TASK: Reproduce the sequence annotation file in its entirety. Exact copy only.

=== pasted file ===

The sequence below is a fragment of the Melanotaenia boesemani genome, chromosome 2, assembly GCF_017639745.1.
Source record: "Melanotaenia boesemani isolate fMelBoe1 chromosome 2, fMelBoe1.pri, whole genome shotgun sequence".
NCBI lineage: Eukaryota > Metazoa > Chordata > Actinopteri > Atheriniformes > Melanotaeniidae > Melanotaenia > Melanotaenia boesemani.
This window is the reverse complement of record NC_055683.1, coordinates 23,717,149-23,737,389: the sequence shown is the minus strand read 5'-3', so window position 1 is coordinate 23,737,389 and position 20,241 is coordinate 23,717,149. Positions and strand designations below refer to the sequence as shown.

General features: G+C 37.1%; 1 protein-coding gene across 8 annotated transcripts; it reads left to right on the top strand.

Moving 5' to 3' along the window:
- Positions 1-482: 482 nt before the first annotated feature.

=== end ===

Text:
The sequence below is a fragment of the Melanotaenia boesemani genome, chromosome 2, assembly GCF_017639745.1.
Source record: "Melanotaenia boesemani isolate fMelBoe1 chromosome 2, fMelBoe1.pri, whole genome shotgun sequence".
NCBI lineage: Eukaryota > Metazoa > Chordata > Actinopteri > Atheriniformes > Melanotaeniidae > Melanotaenia > Melanotaenia boesemani.
This window is the reverse complement of record NC_055683.1, coordinates 23,717,149-23,737,389: the sequence shown is the minus strand read 5'-3', so window position 1 is coordinate 23,737,389 and position 20,241 is coordinate 23,717,149. Positions and strand designations below refer to the sequence as shown.

General features: G+C 37.1%; 1 protein-coding gene across 8 annotated transcripts; it reads left to right on the top strand.

Moving 5' to 3' along the window:
- Positions 1-482: 482 nt before the first annotated feature.